“Now I am the backseat driver from America,
and I am not at the wheel of control,
I am guilty, I am war and I am the root of all evil,
Lord, and I can’t drive on the left side of the road.”
Studying GCSE Drama at Uplands Community College during the 90s afforded me the dubious honour of being cast in various student plays. Our inspiring drama teacher Ms Lumsden was nothing if not committed to pushing the Overton Window for school theatre, hence the staging of unlikely productions such as Timberlake Wertenbaker’s Our Country’s Good and Arthur Millers’ The Crucible. John Proctor certainly left an impression on me. Unsurprisingly, the opening monologues to Our Country’s Good required some pretty hefty editing to get past the school censors. I’m pretty sure that the John Wisehammer’s earnest hunt for “English cunt” didn’t make the cut. A difficult sell to a school audience to be fair.
A bonus for those of us studying GCSE and acting in Wertenbaker’s play, was that Ms Lumsden allowed for class time to be devoted to line learning/rehearsal. Which for Major Robbie Ross (yours truly) and John Wisehammer (my good friend – and possessor of the finest cover drive in all of East Sussex – Brough Cooper) made for a de-facto Free Period in the middle of a school day, our lines having already been learned long ago. We would kick back in the drama studio behind a black curtain and variously read books and listen to music whilst sporadically shouting out enough of our lines to keep up the ruse. Much to the chagrin of classmate Rob Glasson who would routinely and quite correctly protest that we were ‘just pissing about’. But then, he didn’t have to wear a comically massive wig that made Brian May’s hair look positively conservative. Unlike Brough.
So successful were our endeavours that Brough and I followed up the following year by pitching an aggressively melodramatic enactment of Macbeth’s battle with MacDuff for our final exam performance piece. Somewhat surprisingly, not only did Ms Lumsden green-light our audacious plan, but she also commissioned the CDT department to forge a pair of massive Braveheart-style steel swords for Brough and I to swing at each-other with impunity. Sure they were blunt(ish), but those bad boys were heavy beasts capable of inflicting serious damage to our fingers/forearms/retinas/testes. I still find it hard to fathom that we were let loose on full-blooded steel sword combat with minimal stage combat training. When it came to the final performance Ms Lumsden even shrieked in terror at one dubiously composed near-miss. She was either lost in the moment or saw the grim spectre of a Fatal Accidents Act decapitation case flash across her future. I’m never quite sure if it was the fiendish choreography or our unabashed and wholly reckless risk of life and limb that clinched us that A Grade. Totally worth it either way; this was the stuff that GCSE Drama dreams were made of. Even if I did nearly sever Brough’s index finger and hopes of cricketing glory in the process.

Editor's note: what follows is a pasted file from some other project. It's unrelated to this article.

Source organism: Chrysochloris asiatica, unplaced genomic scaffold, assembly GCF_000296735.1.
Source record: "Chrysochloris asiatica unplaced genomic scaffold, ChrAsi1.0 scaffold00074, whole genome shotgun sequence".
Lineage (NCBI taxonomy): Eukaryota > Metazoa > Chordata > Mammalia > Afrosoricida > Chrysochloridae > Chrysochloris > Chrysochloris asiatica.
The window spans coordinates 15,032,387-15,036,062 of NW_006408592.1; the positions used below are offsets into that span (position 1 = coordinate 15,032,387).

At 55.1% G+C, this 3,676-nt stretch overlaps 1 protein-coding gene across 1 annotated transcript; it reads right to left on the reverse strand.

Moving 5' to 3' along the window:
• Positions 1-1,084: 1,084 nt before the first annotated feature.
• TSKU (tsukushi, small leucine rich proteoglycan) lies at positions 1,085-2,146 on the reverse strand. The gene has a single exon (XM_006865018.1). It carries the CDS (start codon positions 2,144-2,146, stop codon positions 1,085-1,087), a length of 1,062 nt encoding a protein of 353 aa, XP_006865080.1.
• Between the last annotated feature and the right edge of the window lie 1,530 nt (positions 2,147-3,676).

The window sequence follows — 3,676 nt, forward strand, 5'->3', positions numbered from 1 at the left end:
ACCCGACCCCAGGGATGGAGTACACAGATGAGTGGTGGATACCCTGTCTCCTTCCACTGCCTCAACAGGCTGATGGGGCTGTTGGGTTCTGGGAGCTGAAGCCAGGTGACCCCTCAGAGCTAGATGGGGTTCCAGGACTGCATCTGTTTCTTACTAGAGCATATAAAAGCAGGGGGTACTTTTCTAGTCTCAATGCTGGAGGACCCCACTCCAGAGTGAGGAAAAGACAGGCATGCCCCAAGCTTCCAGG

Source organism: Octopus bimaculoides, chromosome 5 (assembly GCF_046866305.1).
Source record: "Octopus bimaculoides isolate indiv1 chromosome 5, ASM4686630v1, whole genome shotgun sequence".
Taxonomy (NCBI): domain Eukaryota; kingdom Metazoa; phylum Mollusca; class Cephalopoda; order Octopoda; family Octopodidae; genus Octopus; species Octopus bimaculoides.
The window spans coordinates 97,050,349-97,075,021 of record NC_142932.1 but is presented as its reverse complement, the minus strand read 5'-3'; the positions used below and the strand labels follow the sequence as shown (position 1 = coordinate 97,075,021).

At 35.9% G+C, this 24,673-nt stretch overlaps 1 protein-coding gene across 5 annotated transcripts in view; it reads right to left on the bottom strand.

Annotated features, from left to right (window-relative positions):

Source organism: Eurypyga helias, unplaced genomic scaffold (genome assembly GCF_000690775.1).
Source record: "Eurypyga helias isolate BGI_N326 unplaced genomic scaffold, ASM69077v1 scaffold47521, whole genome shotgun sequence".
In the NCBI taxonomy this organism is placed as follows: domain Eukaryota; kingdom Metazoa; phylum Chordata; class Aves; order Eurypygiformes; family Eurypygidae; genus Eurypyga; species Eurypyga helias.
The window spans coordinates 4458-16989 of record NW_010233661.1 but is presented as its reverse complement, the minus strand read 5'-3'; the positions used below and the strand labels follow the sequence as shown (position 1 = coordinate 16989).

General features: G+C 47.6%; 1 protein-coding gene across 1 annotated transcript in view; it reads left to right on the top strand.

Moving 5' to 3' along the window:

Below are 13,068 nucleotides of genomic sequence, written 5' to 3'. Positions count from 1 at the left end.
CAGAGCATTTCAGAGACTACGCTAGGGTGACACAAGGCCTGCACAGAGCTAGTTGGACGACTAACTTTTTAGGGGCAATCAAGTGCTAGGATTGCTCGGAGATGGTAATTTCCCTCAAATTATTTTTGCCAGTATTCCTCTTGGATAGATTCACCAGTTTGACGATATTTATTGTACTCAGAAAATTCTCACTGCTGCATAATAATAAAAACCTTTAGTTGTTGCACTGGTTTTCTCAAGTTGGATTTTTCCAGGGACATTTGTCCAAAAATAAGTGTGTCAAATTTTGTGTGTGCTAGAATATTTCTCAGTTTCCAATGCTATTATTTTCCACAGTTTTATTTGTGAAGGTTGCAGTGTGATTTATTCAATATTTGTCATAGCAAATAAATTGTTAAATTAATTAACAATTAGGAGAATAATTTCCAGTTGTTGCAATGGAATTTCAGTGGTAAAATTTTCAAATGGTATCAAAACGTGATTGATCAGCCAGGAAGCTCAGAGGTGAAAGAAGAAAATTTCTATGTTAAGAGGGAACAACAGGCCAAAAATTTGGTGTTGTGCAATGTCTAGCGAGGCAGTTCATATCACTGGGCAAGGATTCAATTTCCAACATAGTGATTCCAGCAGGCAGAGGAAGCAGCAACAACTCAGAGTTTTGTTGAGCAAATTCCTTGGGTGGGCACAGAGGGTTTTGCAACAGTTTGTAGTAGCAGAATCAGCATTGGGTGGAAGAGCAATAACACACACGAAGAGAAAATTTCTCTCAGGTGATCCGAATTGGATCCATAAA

Anyway. It was during one of our shameless faux ‘rehearsals’ in GSCE Drama that I remember arriving to school with my trusty Aiwa Walkman and the cassette of the soundtrack to Party of Five. Brough asked for an ear bud to get in on the action, possibly expecting to hear BoDeans tearing it up with the unmistakeable title track Closer to Free. Instead he was greeted by the folkabilly stylings of the peerless and sadly recently departed Nanci Griffith. Brough was far too polite to say whether he liked it or not (I recall a simple, “very nice” at the song’s end), but It’s a Hard Life is a track that left a deep mark on me those 25 years ago.
It was my first introduction to Nanci Griffith whose 18 studios albums slipped in and out of genres with the ease borne of her calm genius. By all accounts her 1989 album Storms was not well received by purists who bemoaned its pop leanings. But whereas some of that record hasn’t aged too well with its softer synth stylings, the soul of It’s a Hard Life lives deep in Griffith’s Texas Americana roots. The opening is brooding and filmic, a Celtic drone and simple lilting guitar that is immediately pregnant with meaning. The rolling melody lands with Griffiths’ beautifully pure delivery, painting a visual landscape so real you can reach out and touch it. Back then I knew little of the tensions of 80s Belfast and Chicago. But the autobiographic poetry of this child of the 60s, “when dreams could be held through TV, with Disney and Cronkite and Martin Luther” was a lesson in social history that just also happened to be a beautiful song. The video aesthetic is perfect too; unabashed and unpretentious and unmistakably of its late 80s era. It captures a visual moment in time that I am sure tracksuit historian Elis James would appreciate. I certainly do.
RIP Nanci Griffith (July 6, 1953 – August 13, 2021). One of the greats.
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